But my understanding of the Portrait Score wasn't about accuracy, it was about Colour Nuance... "The higher the color sensitivity, the more color nuances can be distinguished."  What you do with that colour nuance (or lack of it) determines how appealing it will look.  Of course, any time you modify an image, you're stretching your bits apart, so in that sense it's better to do that in-camera where it's processed uncompressed and (hopefully) in full bit-depth.

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30 minutes ago, kye said:

 

Interesting concept from DXO - I learned a few things from that.  Firstly that my GH5 is way better than I thought, being only 0.1 down from the 5D3 and also that it's way above my Canon 700D which I thought was a pretty capable stills camera.  People always said the GH5 was weak for still images and I kind of just believed them, but I'll adjust my thinking!

 

 

 

NOTHING wrong with the Gh5.     IF you go to higher ISOs, it does not hold up as well as modern cameras with larger sensors but it is still ok in lower light and if you control the light is just fine.

Canon 5D3 is a very nice camera but its sensor was a bit behind some other FF sensors of its time

I think the 700D IS a pretty capable stills camera.

I keep thinking I want a Canon DSLR to use my Canon EF mount AF lenses (Sigma 150 2.8 macro for a start) and the 5D iii, even 5Dii and 6D as well as APSC cameras like the 700d and others are on my radar. 

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After doing videos for three years, I've learned an expensive camera does not always equal to an expensive and beautiful image. Part of that "Arri" look or cinematic look as people call it, is created before the camera starts to capture. 

The videos now I can shoot with very cheap camera are so much better than what I used to shoot using a Sony A7S2. Give the best camera in the world to a newbie and he is going to still have bad result. Something I only learned after quite a few bad investments. 😅

What I want to say is, a thick image with great contrast and saturation has to be created on the set, and then enhanced with camera and post production. If you can fully control the set, you don't even need log profile or crazy high bitrate or raw most of the time, though they are certainly nice to have. 

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9 hours ago, noone said:

I cringe now when i look at some colour photos in old glossy magazines from the 70s and 80s taken with film.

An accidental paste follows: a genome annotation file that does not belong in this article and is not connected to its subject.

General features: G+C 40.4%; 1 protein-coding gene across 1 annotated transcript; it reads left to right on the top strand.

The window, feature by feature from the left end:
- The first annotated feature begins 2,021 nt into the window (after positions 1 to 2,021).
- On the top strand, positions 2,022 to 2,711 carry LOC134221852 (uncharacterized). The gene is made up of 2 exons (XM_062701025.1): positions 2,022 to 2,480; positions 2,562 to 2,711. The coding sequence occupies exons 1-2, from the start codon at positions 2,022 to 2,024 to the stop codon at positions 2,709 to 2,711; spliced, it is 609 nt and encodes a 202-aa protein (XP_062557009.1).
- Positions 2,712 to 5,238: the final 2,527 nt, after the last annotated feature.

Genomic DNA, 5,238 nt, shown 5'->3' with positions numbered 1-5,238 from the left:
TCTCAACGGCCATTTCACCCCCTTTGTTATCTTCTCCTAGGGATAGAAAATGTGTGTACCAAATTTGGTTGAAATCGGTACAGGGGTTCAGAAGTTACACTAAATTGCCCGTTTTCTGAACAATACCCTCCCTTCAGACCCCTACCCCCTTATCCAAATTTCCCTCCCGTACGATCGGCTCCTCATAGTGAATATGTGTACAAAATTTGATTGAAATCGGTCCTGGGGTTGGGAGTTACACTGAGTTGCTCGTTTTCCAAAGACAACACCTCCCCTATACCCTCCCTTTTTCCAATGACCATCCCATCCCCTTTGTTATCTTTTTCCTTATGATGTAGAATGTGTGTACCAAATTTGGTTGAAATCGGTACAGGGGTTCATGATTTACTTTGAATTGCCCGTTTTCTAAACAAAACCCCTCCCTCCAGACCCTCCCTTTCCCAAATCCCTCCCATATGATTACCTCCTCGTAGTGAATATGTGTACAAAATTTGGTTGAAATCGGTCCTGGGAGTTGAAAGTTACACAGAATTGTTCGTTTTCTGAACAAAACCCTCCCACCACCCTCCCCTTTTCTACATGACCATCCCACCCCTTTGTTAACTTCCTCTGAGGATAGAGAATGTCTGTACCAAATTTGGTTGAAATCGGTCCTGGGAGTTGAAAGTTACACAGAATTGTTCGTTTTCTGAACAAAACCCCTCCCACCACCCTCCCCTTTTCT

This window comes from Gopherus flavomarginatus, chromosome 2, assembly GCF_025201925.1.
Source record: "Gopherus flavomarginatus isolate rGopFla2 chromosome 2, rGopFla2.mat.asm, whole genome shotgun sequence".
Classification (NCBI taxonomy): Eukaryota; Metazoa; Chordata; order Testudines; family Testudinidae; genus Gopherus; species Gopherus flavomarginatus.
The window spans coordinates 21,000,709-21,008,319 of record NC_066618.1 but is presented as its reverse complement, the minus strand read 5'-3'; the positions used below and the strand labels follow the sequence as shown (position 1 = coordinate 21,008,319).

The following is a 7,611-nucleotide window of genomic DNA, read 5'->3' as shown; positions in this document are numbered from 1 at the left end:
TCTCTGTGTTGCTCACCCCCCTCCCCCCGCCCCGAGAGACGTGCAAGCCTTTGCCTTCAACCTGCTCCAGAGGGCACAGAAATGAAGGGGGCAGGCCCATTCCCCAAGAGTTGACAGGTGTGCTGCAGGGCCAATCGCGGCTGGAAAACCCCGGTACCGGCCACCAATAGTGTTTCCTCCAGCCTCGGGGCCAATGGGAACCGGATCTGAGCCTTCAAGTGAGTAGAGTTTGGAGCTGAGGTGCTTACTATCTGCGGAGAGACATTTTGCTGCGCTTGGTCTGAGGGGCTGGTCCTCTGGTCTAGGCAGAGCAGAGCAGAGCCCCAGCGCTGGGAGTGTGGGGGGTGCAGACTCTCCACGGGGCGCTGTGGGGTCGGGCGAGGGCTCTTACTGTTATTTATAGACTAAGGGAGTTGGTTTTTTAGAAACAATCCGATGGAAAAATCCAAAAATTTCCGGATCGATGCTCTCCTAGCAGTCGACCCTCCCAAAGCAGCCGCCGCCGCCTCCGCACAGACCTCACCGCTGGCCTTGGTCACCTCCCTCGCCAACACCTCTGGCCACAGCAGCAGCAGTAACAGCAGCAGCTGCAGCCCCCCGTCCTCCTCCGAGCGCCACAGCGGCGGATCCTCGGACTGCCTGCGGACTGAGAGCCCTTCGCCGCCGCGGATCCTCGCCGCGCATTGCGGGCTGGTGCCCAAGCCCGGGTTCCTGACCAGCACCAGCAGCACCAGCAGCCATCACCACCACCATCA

Yeah.  All of those photos by Richard Avedon, Irving Penn and Victor Skrebneskiphotos were terrible!

 

 

18 hours ago, tupp said:

Color depth in digital imaging is a product of resolution and bit depth (COLOR DEPTH = RESOLUTION x BIT DEPTH).

9 hours ago, noone said:

The best image quality metric that correlates with color depth is color sensitivity, which indicates to what degree of subtlety color nuances can be distinguished from one another (and often means a hit or a miss on a pantone palette).  Maximum color sensitivity reports in bits the number of colors that the sensor is able to distinguish.

"Color sensitivity" applied to digital imaging just sounds like a misnomer for bit depth.  Bit depth is not color depth

 

I have heard "color sensitivity" used in regards to human vision and perception, but I have never heard that term used in imaging.  After a quick scan of DXO's explanation, it seems that they have factored-in noise -- apparently, they are using the term "color sensitivity" as a term for the number of bit depth increments that live above the noise.

 

 

9 hours ago, noone said:

My lowly aging 12mp A7s still fairs very well for portrait colour depth.

That's a great camera, but it would have even more color depth if it had more resolution (while keeping bit depth and all else the same).

 

 

9 hours ago, scotchtape said:

A good image starts with good lighting.

That is largely true, but I am not sure if "good" lighting is applicable here.  Home movies shot on film with no controlled lighting have the "thickness" that OP seeks, while home movies  shot on video usually don't have that thickness.

 

 

19 hours ago, tupp said:

Color depth in digital imaging is a product of resolution and bit depth (COLOR DEPTH = RESOLUTION x BIT DEPTH).

2 hours ago, kye said:

Interesting.  Downsampling should give a large advantage in this sense then.

No.  There is no gain of color depth with down-sampling.  The color depth of an image can never be increased unless something artificial is introduced.

 

On the other hand resolution can be traded for bit depth.  So, properly down-sampling (sum/average binning adjacent pixels) can increase bit depth with no loss of color depth (and with no increase in color depth).

 

 

2 hours ago, kye said:

I am also wondering if it might be to do with bad compression artefacts etc.

Such artifacts should be avoid, regardless.  "Thick" film didn't have them.

 

 

2 hours ago, kye said:

Converting images to B&W definitely ups the perceived thickness

There is no chroma sub-sampling in a B&W image.